Monday, 11 July 2016

From piglets to pork


So this week brought both a cold snap (well single figures over night- so cold for Queensland), and some ‘early’ arrivals. These events prompted the preparations and processing of more pork for the freezer.   [warning this post does include images of butchery]
Some may struggle with the idea of considering piglets and pork in the same subject area… others may even consider it perverse. We chose to view it as a true reflection of our responsibility as smallholders and meat eaters; rearing and raising happy, healthy livestock to produce the best quality food we can for our table.
The arrival of our second litter of piglets in as many weeks was not unexpected, though admittedly it did catch us off guard (again). This sow (Rosemary), didn't appear ready the last time either. Not expressing the same physical or behavioural traits as the other girls. She had 'dropped' (a little) a few days ago, but by no way an indication of impending delivery- her stomach was a little lower and enlarged, but her nipples had yet to separate (an indication of her milk coming in), which with or other girls generally occurs 2-4days before delivery. She had made no attempts to nest or 'farrow'- expectant mums tend to prepare a warm and dry area in a secure location in days prior… Again not this one!
So Tuesday evening along with the excitement of new arrivals came the hurried shuffling around of panels (in the dark, under headlights) to secure the little ones from the rest of the mob (term for a group of pigs). Just in case. Though the big fella was very good with the babies, when Mum came out to join in the feed.  The other sow seemed more interested if anything, though she may have been more interested in the placenta not the actual piglets, as she’s shown very little interest since.
And by separation we do not separate our mums from the babies; known as a farrow stalls. We just temporarily separate the mum, with her babies (what our neighbours refer to as the ‘maternity ward’) using mesh panels to an area in and around one of the sheds; to reduce the risk of any injuries to piglets and to secure them from accidentally wandering- as they could easily fit under the barbed wire fence.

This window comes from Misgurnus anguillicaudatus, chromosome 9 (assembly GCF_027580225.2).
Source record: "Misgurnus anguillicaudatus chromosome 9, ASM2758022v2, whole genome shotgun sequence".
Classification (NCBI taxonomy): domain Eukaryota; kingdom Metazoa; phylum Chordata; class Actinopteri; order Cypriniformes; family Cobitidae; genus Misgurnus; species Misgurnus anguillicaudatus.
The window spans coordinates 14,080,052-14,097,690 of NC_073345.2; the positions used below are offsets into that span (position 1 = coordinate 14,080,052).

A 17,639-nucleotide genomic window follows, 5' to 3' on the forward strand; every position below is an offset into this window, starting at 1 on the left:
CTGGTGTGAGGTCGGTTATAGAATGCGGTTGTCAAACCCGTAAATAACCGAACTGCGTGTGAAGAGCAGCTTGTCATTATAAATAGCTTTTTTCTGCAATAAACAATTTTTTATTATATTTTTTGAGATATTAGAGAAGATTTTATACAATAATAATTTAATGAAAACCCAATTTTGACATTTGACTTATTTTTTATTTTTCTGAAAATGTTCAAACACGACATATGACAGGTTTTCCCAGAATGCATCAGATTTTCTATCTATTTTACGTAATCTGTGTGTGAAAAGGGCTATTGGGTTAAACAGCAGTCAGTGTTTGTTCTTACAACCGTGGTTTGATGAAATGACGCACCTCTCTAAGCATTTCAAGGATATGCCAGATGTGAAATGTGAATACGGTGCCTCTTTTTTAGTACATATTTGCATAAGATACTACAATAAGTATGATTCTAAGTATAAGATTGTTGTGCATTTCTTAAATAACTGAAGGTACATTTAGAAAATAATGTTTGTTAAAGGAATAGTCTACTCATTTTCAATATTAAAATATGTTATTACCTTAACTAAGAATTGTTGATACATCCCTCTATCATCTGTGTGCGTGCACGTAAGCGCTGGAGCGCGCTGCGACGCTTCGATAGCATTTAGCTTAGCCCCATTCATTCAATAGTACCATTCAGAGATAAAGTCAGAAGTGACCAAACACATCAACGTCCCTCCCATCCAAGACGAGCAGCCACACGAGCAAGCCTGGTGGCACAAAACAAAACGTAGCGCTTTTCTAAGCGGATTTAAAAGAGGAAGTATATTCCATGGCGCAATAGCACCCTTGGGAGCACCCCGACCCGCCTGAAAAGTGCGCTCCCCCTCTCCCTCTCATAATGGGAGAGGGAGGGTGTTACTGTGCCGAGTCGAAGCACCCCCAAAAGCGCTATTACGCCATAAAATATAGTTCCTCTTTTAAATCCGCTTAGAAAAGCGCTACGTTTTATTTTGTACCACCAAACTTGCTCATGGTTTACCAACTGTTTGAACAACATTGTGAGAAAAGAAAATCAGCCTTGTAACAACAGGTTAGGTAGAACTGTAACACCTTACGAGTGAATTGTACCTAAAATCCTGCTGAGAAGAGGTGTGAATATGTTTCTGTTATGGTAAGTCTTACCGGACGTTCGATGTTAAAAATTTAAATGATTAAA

One of the reasons we were so short on panels on this occasion, other than the other sow (Sage) being penned off too; Was that we had used the rest of the panels to enclose the cow shed and yards (temporarily) to house a grower for the last few weeks.  She had been happily grazing on the forest of grass and turning over the yard. However her time had come… and our arrivals escalated the scheduling of these events.
So over the weekend our grower fulfilled her purpose and her temporary enclosure was dismantled and redistributed between the two sows and their litters… for the next generation of growers.

We have covered the topic of home butchering pigs in some detail on here, so I won’t elaborate too much on this occasion. 
http://www.maes-y-delyn.com/2015/03/turning-fennel-into-pork.html
 

Set up ready to scald
However as a smallholder D-day always comes with mixed emotions (this one especially), and a pressure to ensure you do a good job; clean kill, good scald…

So Friday late afternoon- night was spent processing ready for cutting up on Saturday. We were very happy with the results, the scald went well; only requiring the shaving of some of the more stubborn hairs.
Given the cooler weather we had planned to hang her overnight in the shed. But the forecast suggested it may not be cold enough, so save ruining all our efforts we transferred her to the chest freezer. Unlike many other animals, there is no need to hang pork; though it does need time to rest and cool before you begin dividing into cuts. And you do need the room to actually store it! On this occasion our grower/porker dressed at around 95kg, resulting in over 60kg of meat- each half pictured weighed 30kg.